Serving
Mohave County
May 2024
Volume 24 Issue 3
COMPLIMENTARY

Dec 2023 | December 2023

Regular Coffee: A Possible Aid in Preventing and Easing IBS

December 2023

December 2023

Could Your Daily Cup of Coffee Ease IBS?
Here’s some potentially good news for coffee lovers: your morning brew might do more than just wake you up. A large study suggests that regular coffee drinking could help prevent or ease irritable bowel syndrome (IBS). But, it’s not a one-size-fits-all remedy.
This extensive study looked at over 430,000 people’s coffee habits and their IBS symptoms. Surprisingly, it found that for many, coffee seems to protect against IBS. However, for some, it might have the opposite effect.
IBS is known to affect more women than men. The study aimed to clarify the mixed messages we’ve heard about coffee and IBS. The researchers looked at data from various studies, totaling a whopping 432,022 participants, to get a clearer picture. They found that, generally, people who drink any amount of coffee regularly are about 16% less likely to develop IBS.
But here’s the catch: coffee is complex. With over a hundred different compounds that can change depending on where it’s from, how it’s roasted, and even how it’s brewed, this makes studying its effects tricky. Plus, many of these studies relied on people remembering and accurately reporting their coffee intake and IBS symptoms, which can sometimes be unreliable.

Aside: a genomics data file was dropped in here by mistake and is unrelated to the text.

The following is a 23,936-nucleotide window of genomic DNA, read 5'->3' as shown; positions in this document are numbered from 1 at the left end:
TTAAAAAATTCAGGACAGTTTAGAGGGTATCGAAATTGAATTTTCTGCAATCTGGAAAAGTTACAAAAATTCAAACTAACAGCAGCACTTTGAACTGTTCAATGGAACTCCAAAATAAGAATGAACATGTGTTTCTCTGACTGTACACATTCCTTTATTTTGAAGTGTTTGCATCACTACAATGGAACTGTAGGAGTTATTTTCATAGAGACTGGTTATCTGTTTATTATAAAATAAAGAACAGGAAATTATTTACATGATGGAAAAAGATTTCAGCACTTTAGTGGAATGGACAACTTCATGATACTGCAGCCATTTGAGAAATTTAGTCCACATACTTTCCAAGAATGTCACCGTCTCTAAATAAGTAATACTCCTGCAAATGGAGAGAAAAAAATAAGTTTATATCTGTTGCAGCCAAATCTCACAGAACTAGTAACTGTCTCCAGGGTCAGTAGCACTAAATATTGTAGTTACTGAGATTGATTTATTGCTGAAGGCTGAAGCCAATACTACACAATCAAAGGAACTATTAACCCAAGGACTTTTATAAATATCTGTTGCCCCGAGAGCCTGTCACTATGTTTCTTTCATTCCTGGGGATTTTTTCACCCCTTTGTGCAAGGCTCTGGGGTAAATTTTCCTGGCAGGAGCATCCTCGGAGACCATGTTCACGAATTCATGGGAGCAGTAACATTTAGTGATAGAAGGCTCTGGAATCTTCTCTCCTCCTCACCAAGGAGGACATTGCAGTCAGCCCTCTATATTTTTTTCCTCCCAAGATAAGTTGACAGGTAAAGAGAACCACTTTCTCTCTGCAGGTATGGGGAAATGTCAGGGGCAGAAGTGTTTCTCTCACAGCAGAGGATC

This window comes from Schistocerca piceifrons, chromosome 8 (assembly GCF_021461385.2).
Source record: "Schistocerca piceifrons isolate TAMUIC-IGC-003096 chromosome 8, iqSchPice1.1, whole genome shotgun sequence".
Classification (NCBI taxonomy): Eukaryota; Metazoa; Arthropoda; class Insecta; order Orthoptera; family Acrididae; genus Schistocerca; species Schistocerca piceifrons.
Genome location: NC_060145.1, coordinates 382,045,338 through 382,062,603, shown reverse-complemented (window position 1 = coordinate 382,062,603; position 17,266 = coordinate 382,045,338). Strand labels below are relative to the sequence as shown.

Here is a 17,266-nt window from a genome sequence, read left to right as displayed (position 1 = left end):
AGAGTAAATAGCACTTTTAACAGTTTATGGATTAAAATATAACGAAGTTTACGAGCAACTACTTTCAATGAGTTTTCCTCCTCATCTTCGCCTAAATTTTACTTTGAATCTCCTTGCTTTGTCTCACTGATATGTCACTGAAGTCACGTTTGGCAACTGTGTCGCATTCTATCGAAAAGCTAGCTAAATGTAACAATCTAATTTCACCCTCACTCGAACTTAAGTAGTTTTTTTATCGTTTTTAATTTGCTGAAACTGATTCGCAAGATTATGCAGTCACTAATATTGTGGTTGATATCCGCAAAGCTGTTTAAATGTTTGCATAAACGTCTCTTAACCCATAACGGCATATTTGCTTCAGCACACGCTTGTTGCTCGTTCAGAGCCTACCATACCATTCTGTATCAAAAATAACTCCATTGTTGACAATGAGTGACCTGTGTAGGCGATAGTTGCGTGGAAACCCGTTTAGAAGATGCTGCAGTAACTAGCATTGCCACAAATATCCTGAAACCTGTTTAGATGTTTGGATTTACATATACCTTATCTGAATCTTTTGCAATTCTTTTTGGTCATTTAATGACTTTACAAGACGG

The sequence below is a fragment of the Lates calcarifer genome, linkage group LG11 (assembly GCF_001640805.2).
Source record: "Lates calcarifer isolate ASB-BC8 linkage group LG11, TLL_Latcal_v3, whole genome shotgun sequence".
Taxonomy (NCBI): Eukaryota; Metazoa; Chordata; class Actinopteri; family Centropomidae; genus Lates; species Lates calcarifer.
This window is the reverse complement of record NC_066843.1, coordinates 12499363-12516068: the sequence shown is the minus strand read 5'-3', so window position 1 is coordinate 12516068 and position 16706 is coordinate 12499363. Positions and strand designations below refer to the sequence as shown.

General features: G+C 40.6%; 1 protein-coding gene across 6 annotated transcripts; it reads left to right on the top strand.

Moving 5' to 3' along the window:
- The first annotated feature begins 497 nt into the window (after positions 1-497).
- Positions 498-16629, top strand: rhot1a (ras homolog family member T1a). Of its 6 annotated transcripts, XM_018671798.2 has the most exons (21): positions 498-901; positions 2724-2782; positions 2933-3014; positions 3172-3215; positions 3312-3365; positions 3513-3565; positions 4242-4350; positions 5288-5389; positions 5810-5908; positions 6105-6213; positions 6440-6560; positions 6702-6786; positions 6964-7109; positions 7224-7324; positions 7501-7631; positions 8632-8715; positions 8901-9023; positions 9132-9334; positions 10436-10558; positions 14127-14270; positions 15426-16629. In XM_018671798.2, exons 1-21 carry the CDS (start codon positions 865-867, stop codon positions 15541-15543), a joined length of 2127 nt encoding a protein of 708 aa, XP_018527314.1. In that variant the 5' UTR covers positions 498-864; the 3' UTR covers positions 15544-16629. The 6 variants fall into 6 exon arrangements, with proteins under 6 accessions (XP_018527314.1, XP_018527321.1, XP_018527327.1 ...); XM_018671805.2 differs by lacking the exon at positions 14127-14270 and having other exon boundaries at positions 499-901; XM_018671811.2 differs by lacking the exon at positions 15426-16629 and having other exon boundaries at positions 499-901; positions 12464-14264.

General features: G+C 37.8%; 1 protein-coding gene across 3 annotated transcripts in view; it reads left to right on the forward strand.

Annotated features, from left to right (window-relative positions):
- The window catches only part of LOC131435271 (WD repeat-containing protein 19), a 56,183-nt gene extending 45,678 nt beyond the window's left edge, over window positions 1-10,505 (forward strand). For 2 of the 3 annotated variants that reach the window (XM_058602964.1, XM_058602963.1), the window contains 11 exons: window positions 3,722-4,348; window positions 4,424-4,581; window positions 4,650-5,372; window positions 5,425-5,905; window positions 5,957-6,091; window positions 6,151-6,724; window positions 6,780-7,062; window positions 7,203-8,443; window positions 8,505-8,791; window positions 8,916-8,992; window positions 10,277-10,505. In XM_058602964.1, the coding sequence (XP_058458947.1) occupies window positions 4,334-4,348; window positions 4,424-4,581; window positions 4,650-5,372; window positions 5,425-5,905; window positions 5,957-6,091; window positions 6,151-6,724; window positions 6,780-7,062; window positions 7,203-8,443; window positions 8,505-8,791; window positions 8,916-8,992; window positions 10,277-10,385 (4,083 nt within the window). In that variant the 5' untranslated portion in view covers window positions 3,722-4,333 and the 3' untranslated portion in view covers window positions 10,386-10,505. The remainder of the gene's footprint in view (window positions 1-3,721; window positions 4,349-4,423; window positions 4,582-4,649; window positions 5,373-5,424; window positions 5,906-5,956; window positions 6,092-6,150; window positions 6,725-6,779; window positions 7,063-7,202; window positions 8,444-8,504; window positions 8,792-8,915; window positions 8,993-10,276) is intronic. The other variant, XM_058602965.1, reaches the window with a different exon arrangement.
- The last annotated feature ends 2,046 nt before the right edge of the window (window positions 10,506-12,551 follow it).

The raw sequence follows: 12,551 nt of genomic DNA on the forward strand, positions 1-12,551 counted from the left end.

These interesting findings are published in the journal Nutrients.
Coffee and IBS: What’s the Connection?
So, what’s in coffee that might help with IBS? The study’s lead researcher, Dr. Qin Xiang Ng from the National University of Singapore, explains that coffee is packed with beneficial compounds like polyphenols. These have antioxidant and anti-inflammatory properties, which might help soothe the gut.
However, gastroenterologist Dr. Babak Firoozi, not involved in the study, points out that not everyone’s gut agrees with coffee. For some, especially those with diarrhea-predominant IBS, coffee might actually worsen their symptoms. This is because coffee can stimulate the intestines and speed up digestion – not ideal for those already dealing with frequent bowel movements.
Dr. Firoozi doesn’t recommend coffee as a go-to remedy for IBS, but he notes that it’s great for people with fatty liver disease. He suggests at least one cup a day, even decaffeinated, as it’s known to help reduce liver issues and prevent gallstones.
Why This Study Matters
Despite the potential benefits of coffee for IBS, Dr. Firoozi reminds us that the results of studies like this one can sometimes be hard to interpret fully. He’s hopeful, though, that future research will give us a clearer understanding of how coffee can help those with IBS.
Dr. Ng, too, sees the need for more research. He believes coffee could have protective effects against IBS and wants to see more studies to confirm this.
How Common is IBS?
IBS is quite common, causing symptoms like stomach pain, bloating, constipation, diarrhea, and gas. It’s a condition where the gastrointestinal tract becomes overly sensitive, leading to discomfort. However, it’s not linked to a higher risk of colorectal cancer.
A study in 2020, involving data from 34 countries, found that about 4% to 9% of people have IBS. It’s more prevalent in women and tends to occur more in wealthier countries.

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